My freshman year, I was far from good. I barely made the team that traveled to away meets (they only took the top 5 for each event).  I only ran track that season because soccer hadn’t worked out in the fall and my parents wanted me to try another sport.  It helped that my father ran track when he was in college, which made me think I’d automatically be good at it. I was wrong.

It was a good enough season for a freshman as I enjoyed personal victories fending off challenges for that last spot for away meets and taking 25 seconds off my time (2:40 to 2:15).  However, in the grand scheme of things, no one but my parents and I noticed these “victories.”

At the banquet, our coach reflected on the conference championship we had won and the top athletes on the team that were returning the following year.  I watched from my seat as I felt envy for the high regard the top runners were given. I realized that for all the accomplishments I thought I’d had that season, they were really empty; I hadn’t scored a single point for the team and wasn’t even on the coaches radar as an “up and coming” runner.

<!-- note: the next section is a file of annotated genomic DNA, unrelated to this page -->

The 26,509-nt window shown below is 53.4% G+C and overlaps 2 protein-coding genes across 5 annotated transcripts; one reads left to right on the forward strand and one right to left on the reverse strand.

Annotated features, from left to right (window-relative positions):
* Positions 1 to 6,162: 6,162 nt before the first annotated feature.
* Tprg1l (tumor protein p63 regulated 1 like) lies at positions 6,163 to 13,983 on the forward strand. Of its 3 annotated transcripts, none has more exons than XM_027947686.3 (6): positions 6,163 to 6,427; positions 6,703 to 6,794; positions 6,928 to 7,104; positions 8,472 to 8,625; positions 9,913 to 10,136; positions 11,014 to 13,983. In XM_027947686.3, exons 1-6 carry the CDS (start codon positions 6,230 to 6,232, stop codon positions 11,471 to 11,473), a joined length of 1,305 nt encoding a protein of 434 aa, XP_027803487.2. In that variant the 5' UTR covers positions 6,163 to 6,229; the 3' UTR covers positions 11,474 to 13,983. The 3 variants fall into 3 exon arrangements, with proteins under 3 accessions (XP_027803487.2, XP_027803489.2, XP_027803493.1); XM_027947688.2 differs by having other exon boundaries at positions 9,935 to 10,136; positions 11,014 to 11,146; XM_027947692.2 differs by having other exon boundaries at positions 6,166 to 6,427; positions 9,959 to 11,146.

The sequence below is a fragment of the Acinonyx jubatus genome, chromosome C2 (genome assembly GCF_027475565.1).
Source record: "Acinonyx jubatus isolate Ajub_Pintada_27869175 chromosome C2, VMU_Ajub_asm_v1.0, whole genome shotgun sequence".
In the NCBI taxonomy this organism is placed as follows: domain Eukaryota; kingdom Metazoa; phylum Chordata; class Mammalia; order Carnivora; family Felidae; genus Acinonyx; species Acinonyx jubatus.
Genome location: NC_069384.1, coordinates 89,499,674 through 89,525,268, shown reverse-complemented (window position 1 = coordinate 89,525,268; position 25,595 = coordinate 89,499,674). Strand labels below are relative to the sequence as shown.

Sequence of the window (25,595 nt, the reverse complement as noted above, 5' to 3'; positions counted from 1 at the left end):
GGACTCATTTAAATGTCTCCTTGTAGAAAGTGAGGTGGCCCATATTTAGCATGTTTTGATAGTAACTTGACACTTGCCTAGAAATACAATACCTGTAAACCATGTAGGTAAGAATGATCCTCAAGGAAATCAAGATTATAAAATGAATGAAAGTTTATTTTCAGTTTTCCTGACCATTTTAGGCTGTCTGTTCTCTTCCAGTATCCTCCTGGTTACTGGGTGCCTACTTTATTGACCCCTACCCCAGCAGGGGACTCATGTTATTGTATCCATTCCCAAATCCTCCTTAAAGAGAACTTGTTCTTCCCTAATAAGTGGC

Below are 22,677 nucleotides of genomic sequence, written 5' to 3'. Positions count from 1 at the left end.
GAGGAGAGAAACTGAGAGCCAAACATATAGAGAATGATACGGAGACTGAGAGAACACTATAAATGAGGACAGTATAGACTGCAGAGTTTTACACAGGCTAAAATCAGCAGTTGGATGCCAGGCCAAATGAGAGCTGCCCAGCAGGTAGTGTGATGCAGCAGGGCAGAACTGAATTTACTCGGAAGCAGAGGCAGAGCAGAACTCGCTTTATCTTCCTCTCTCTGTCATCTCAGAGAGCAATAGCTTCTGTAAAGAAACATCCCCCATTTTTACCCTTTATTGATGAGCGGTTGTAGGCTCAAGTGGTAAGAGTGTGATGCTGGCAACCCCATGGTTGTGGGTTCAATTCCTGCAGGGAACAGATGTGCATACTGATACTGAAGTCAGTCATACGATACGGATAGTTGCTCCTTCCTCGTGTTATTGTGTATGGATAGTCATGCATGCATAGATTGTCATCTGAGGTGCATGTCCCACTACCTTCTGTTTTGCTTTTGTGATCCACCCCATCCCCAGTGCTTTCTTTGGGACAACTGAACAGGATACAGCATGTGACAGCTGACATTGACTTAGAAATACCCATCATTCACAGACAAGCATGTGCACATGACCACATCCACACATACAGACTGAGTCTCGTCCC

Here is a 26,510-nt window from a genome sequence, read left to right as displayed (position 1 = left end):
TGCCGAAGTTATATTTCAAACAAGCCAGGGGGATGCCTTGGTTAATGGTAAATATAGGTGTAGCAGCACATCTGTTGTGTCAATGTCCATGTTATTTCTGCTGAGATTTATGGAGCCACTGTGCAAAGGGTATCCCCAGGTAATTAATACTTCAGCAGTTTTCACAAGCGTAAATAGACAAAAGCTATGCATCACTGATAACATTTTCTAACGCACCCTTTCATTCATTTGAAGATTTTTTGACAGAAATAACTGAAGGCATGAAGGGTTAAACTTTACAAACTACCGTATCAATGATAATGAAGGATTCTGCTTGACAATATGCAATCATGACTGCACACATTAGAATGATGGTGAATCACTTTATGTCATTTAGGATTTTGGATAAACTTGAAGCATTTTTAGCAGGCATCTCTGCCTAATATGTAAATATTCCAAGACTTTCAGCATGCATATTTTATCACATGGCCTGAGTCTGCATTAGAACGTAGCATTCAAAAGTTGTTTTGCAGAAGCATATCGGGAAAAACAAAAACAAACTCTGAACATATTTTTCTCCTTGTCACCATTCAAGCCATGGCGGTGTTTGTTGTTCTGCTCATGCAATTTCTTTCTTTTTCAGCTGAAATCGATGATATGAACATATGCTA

As I was leaving the banquet, my long distance coach asked me if I would run cross country in the fall. He told me it would help make me a better runner for the next track season.  I agreed.

As I got in the car with my father to head home, I told him I was going to train all summer and do whatever it took to make varsity for Cross Country.  My father was supportive, but reminded that varsity meant one of the top 7 runners at the school. I had just finished a season where I was barely the 7th best runner on the team in one of a dozen different race lengths.

That summer, I ran over 620 miles in 3 months.  I built up to running 10 miles a day. Every day, my father would wake me up when he went to work and I would run 7.5 miles. An hour after dinner at night, I’d run 2.5 miles more.  During those 3 months, my mile pace went from 8:30 per mile for the 7.5 mile run down to 6:30 per mile for the 7.5 mile run.

To everyone’s surprise, I showed up in great shape at the start of the season and made the last varsity spot.  The hard work had paid off and now I was mentioned as an “up and coming” runner and had the respect of my peers. From there the work was just beginning, but I had made the leap necessary to work alongside the top athletes and take the steps necessary to eventually captain the Cross Country team my senior year.